Background on Israel’s Anti-Terror Fence

The International Court of Justice (ICJ) at The Hague in the Netherlands has issued an “Advisory Opinion” that Israel’s security fence is illegal and violates international law. The court advised the United Nations Security Council to take action to stop Israel’s construction of the fence and to dismantle parts already built. It said compensation should be paid to Palestinians affected by the fence.

See the report and Israel’s reaction

It is important to note that:

* The route neither annexes any lands to Israel nor establishes any borders.  These can be established only by negotiation between the Israelis and the Palestinians.

* No land is confiscated for the building of the fence.  The land needed is seized for military purposes and thus remains the property of the owner. Compensation is offered the owner for the use of this land and for damage to crops or property. There are legal procedures allowing any owner to file an objection to the seizure of his/her land.

* Israel relocates olive trees and other fruit trees growing within the area of the Security Fence to new sites designated by the farmer to which he has free access. Over 63,000 olive trees have been replanted.

Below is background information on the legality of the fence and its effectiveness.

Fence Is Justified Under International Law

International law experts Laurence E. Rothenberg and Abraham Bell, of the Jerusalem Center for Public Affairs, provide the following points regarding the legality of the fence:

*** The security fence is a necessary and proportional response to a campaign of genocide, crimes against humanity, and war crimes by Palestinians. If the fence were built along the 1949 armistice line (the “green line”), it would not achieve Israel’s legitimate security goal of protecting its citizens.

*** The “green line” from 1949 bounding the West Bank is solely a defunct military line demarcating the extent of the Transjordanian invasion of Israel in 1948. Indeed, at the insistence of Syria, Egypt, and Jordan, each of the armistice agreements of 1949 specified that the ceasefire lines were not borders and that neither side relinquishes its territorial claims.

*** The fence does not violate the Fourth Geneva Convention because the Convention does not apply to the West Bank, a territory of disputed sovereignty to which Israel has the strongest claim, and which was not previously possessed by a legitimate sovereign.

*** Even if the Convention applied, a fence that controls movement of civilians does not violate it; the Convention permits occupying states to take necessary and proportional steps for security purposes.

*** The resort to the International Court of Justice by the PLO is itself a violation of the Oslo Accords. Under Oslo, any disputes must be resolved by negotiation between Israel and the Palestinians, by agreed-upon conciliation, or agreed-upon arbitration.

*** The UN General Assembly (GA) resolution asking the International Court of Justice (ICJ) for an advisory opinion is actually a request for an endorsement of an already-stated political opinion of the GA. The ICJ lacks jurisdiction over the case because the GA has dictated the desired result. The court is not authorized to make endorsements of the GA’s political opinions dressed in legal garb.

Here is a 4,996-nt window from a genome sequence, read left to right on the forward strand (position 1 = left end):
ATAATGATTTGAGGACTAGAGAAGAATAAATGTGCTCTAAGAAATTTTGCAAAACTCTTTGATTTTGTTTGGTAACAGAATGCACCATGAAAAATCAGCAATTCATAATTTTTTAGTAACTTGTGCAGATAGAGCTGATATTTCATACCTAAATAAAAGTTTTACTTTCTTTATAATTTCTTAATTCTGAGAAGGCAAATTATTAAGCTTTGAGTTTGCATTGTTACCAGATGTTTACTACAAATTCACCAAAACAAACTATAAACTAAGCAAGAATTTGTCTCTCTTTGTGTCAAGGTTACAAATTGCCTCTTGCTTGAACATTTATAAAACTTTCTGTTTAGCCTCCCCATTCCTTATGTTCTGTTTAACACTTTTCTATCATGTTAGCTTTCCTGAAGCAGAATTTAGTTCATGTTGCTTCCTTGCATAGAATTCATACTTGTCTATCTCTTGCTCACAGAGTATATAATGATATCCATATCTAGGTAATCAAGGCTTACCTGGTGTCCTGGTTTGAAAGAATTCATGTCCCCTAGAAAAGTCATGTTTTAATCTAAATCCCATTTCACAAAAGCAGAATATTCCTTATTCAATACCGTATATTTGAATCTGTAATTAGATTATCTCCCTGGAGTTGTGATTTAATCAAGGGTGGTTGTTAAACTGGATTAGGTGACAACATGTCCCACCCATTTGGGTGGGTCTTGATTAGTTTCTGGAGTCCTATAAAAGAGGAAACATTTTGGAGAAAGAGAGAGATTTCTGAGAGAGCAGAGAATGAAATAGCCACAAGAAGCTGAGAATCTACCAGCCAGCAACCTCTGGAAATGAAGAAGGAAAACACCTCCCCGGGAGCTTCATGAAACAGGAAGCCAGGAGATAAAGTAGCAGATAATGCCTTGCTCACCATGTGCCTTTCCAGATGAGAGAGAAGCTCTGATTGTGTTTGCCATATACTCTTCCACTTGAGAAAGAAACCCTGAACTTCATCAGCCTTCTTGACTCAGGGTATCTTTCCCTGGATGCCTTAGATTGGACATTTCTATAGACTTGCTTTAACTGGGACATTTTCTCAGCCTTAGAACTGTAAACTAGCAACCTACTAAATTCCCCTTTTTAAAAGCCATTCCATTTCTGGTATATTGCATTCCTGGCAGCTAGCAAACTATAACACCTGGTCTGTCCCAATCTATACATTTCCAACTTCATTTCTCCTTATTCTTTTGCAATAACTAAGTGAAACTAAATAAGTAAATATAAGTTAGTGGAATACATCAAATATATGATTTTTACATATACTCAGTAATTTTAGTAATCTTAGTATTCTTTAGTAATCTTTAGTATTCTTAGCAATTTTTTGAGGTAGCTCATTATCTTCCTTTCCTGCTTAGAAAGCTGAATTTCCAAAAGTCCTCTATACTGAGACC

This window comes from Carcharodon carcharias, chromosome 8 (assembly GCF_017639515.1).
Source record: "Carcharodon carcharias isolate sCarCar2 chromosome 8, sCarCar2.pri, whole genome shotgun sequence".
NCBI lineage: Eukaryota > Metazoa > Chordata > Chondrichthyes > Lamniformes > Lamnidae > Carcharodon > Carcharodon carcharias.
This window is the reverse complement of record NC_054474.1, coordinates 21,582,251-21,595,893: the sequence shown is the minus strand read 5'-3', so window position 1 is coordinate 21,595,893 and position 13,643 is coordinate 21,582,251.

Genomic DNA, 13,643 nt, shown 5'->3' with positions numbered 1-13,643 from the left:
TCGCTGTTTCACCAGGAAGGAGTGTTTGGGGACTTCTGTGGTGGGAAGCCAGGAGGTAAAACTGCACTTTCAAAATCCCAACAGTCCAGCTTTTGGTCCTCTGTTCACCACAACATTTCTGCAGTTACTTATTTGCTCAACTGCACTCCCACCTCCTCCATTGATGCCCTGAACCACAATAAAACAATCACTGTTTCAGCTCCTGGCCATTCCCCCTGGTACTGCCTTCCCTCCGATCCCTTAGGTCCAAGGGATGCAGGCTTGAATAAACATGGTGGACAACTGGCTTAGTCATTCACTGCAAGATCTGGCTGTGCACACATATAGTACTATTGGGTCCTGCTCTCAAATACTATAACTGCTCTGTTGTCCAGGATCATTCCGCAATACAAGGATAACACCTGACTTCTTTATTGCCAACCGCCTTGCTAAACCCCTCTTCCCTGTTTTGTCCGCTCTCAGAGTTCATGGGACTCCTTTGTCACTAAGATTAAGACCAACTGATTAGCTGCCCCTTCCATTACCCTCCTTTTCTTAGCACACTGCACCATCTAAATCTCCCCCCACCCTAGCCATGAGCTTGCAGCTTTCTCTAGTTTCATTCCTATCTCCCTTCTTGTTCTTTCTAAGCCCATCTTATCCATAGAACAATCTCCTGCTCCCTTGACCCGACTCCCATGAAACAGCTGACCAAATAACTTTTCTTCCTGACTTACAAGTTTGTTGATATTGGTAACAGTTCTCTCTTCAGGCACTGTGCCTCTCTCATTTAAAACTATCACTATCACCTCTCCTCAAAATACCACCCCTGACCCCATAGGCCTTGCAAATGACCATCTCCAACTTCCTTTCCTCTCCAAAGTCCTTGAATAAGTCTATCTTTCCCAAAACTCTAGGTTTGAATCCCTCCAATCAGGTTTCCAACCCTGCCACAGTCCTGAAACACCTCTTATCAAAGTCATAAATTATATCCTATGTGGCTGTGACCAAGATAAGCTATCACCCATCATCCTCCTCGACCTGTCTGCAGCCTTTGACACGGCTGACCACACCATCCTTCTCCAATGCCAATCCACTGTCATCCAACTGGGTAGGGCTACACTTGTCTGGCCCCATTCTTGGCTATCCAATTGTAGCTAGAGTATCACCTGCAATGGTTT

For more details, go to

Israel’s Anti-Terror Fence Saves Lives

* The anti-terror fence is extremely effective in saving lives. In the year since its construction began, the fence has already reduced terror attacks 88% in the area where it is mostly complete, resulting in a significant decrease indeaths (28 vs.103) and wounded (83vs. 688). ( )

* The security fence is a nonviolent way to reduce terrorism. Israel has been faulted for using force to defeat terrorists; it is hypocritical of detractors to likewise oppose passive measures that cause no casualties. Moreover, when the terrorism stops, the fence can be taken down. Until then, Israel, like any other country, has the duty and right to protect its citizens.

* Israel’s own judiciary has intervened to require maximum effort by the government to avoid hardship for Palestinians in determining the route of the fence, while endorsing the legality and importance of the structure to protect Israeli life.

* While the fence has clearly caused difficulty for some Palestinians, it has increasingly also resulted in benefits as Israel has been able to lift curfews and remove checkpoints and roadblocks in Palestinian areas. Press reports tell of normal life resuming, with an upswing in economic activity in the West Bank. Recent articles, for example, in the June 25th Washington Times (“Mideast Security Barrier Working; Terror Deaths Drop Sharply”) and the April 9th Forward (“‘Suicide-bombing capital’ thrives as new barrier nears completion”) detail these changes.

Other Security Fences Around the World

There are numerous security fences around the world in disputed areas. Why is Israel’s condemned while the others are considered acceptable, even commendable security measures?

For details, read “Unilaterally Constructed Barriers In Contested Areas” By David Makovsky and Ben Thein

To view other security fences around the world, go to:
(must have Adobe to see) If this link does not work, go to
and then click on Flyers. You will see several flyers regarding Israel’s security fence.

For details about the security fence between India and Pakistan, go to
(visitors must register for free with NY Times to see article)

Comments are closed.